Watch what you watch

Standard dictionaries give two meanings of the word watch: “follow with the eyes” and “be vigilant, be on the lookout or be careful.” Interestingly, these two meanings correlate with the two steps for self-empowerment outlined in the Bhagavad-gita. Let’s see how.

Our contemporary materialist culture diverts us from our values and purposes by constant visual distractions. Gaudy images seducing us with hedonistic pleasures assault our eyes on the streets through billboards and in our homes through TV commercials. Most of us know consciously that these advertisements are obvious exaggerations, if not outright lies. Yet many of us don’t know their effect at the subconscious level. When we encounter an assertion repeatedly, our mind subconsciously moves that assertion from the category of the familiar to the category of the believable. This psychological tendency to subconsciously upgrade the status of repetitive impressions is exploited by ultra-visible, recurrent advertisements. If we expose ourselves unrestrictedly and uncritically to such materialist propaganda, it will subtly but surely erode our healthy skepticism, and we will be misled by unhealthy materialist infatuations.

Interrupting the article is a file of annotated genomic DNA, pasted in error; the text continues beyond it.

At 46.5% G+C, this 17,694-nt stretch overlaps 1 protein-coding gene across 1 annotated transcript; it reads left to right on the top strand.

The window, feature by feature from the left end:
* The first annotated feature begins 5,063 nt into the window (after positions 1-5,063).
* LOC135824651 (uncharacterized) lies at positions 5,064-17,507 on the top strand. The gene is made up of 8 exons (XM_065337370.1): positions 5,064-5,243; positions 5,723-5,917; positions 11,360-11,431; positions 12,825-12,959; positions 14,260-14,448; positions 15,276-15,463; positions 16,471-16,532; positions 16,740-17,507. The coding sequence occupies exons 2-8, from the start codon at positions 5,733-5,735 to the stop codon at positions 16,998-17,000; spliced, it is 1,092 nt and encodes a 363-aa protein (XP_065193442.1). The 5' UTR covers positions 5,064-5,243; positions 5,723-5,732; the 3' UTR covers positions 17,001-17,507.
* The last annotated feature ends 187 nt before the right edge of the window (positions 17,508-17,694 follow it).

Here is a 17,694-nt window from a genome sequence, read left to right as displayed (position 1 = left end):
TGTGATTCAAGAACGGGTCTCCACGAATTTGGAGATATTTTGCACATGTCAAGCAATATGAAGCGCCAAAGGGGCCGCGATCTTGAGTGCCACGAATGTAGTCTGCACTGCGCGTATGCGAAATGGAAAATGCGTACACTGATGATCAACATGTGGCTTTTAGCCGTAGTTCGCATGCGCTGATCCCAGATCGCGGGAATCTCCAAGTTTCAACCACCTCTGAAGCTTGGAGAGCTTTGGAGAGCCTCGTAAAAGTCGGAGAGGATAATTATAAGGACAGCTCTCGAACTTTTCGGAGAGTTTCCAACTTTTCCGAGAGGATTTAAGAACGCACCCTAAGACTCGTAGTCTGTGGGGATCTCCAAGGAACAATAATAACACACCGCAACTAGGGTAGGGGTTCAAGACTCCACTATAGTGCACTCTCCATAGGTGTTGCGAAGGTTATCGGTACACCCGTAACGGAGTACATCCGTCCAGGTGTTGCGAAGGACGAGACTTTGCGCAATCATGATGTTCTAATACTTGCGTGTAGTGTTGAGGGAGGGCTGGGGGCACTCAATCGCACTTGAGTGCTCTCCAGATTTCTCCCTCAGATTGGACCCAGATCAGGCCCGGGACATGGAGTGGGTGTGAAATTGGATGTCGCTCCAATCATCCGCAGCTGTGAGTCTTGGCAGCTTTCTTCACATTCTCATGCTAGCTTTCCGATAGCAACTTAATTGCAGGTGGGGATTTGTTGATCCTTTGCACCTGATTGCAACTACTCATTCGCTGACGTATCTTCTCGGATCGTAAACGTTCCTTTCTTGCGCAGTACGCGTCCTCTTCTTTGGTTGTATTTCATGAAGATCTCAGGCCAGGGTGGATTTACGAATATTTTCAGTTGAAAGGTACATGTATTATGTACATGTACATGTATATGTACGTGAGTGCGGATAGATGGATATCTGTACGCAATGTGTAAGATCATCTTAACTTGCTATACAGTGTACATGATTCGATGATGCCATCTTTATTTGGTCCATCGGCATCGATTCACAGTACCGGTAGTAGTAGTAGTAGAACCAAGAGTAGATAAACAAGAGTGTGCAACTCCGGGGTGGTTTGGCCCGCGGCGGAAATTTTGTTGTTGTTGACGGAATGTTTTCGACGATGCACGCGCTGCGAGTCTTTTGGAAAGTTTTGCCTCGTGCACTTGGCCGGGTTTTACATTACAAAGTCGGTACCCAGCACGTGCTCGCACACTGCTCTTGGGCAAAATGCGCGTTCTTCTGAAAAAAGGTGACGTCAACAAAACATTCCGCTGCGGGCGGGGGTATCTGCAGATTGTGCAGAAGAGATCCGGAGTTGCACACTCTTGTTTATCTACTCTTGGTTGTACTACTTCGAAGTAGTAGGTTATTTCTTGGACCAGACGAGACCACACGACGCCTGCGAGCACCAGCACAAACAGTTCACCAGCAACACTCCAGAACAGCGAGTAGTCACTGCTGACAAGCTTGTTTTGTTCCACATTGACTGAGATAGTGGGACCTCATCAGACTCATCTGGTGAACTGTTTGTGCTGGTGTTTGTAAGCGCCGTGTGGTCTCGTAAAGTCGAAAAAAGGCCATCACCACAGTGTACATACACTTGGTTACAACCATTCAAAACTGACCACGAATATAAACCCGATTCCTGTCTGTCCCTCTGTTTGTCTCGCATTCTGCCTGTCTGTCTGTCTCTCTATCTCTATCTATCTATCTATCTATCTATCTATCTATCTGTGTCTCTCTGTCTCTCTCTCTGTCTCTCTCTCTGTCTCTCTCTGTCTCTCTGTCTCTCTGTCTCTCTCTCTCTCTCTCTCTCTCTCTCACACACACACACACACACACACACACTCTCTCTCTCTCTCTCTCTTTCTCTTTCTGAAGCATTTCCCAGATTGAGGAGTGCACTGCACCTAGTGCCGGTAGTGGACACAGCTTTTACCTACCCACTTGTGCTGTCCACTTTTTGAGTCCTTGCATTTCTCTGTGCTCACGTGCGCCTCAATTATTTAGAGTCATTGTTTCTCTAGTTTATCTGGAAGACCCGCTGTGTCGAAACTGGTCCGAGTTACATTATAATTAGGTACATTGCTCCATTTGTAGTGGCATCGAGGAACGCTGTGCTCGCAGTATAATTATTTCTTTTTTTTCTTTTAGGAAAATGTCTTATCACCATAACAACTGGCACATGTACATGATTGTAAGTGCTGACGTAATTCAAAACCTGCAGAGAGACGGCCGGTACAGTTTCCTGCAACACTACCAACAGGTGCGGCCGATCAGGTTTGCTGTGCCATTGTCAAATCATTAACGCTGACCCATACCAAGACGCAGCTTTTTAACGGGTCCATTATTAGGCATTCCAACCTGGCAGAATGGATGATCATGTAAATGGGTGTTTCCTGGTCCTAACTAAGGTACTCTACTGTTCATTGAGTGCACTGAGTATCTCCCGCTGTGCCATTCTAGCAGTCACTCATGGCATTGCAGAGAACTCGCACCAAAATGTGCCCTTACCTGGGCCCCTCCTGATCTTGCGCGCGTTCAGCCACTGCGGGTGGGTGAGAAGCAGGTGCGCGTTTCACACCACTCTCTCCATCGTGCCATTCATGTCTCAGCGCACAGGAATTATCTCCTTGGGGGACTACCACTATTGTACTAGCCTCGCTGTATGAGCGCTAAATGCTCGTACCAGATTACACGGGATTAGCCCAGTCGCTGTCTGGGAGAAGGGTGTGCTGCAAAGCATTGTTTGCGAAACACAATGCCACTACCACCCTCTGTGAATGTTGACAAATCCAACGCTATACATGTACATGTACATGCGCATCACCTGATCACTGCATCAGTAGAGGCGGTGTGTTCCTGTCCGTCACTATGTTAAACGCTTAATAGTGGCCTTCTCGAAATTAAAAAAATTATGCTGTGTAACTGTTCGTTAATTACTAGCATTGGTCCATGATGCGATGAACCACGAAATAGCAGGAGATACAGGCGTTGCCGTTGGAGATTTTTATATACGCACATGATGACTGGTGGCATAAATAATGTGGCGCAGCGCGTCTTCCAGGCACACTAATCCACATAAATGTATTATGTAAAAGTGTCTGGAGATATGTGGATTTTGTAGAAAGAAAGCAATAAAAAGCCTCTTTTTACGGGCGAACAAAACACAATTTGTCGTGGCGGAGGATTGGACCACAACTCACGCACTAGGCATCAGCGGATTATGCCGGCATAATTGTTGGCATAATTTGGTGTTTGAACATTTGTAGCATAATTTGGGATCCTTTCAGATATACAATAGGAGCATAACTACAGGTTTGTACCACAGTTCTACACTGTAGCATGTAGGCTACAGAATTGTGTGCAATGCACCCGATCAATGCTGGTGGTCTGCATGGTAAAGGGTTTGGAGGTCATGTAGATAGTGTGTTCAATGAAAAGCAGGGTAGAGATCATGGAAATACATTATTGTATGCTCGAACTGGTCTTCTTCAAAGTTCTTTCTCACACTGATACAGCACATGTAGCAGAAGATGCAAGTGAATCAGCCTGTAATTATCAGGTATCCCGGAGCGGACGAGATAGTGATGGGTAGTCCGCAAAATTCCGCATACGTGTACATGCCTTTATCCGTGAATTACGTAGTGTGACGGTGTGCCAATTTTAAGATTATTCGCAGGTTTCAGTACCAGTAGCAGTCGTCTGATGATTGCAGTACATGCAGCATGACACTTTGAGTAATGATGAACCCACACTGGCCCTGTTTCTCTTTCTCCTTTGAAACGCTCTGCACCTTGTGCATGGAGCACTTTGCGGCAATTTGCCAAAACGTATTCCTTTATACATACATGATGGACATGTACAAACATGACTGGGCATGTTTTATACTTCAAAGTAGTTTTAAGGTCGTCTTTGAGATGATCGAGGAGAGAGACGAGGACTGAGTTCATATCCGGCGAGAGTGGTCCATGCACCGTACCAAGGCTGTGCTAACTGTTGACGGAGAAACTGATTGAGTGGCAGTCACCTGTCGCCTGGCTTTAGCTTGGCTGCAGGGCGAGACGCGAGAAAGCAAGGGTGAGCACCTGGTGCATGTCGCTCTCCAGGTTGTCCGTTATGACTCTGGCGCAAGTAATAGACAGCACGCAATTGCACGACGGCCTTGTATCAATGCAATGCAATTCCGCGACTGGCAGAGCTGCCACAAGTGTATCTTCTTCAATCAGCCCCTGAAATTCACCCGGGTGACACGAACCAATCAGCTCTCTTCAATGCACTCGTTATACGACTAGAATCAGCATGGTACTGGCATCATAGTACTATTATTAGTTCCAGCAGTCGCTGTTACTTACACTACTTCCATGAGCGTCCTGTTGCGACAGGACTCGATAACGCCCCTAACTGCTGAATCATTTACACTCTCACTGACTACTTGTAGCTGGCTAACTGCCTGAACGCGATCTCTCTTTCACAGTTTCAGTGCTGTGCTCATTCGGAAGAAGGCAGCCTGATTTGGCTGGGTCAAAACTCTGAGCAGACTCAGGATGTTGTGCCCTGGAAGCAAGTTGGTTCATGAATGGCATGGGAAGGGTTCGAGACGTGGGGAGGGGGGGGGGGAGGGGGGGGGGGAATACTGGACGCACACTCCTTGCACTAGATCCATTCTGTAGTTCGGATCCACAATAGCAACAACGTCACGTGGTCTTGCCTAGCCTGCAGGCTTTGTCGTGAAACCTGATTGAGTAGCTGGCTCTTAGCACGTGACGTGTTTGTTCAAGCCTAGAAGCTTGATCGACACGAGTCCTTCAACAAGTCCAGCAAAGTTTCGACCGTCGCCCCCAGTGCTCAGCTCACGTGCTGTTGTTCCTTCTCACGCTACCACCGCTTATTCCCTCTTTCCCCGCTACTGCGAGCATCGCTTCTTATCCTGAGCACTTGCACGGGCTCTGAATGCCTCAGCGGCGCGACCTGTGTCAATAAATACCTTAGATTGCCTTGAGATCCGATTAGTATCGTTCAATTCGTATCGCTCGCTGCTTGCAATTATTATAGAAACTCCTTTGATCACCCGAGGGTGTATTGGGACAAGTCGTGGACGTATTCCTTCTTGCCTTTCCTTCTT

That’s why the Bhagavad-gita (03.41) states that our journey towards self-mastery begins with regulating our senses, or, in other words, watching what we watch. If we watch (carefully evaluate with our intelligence) the images that we watch (see with our eyes), then we will have two measures for psychological self-defense at our disposal:

  1. Stop our eyes from seeing those images that are avoidable on our visual pathways
  2. Stop our mind from naively believing those images that are unavoidable

By thus watching what we watch, we will be able to keep ourselves mentally focused on pursuing life’s worthwhile purposes.

Bhagavad Gita Chapter 03 Text 41

“Therefore, O Arjuna, best of the Bharatas, in the very beginning curb this great symbol of sin [lust] by regulating the senses, and slay this destroyer of knowledge and self-realization.”

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Ask first “Who am I?” not “What is my?”
Let devotion be your steering wheel, not your spare wheel

Author: Chaitanya Charan Das

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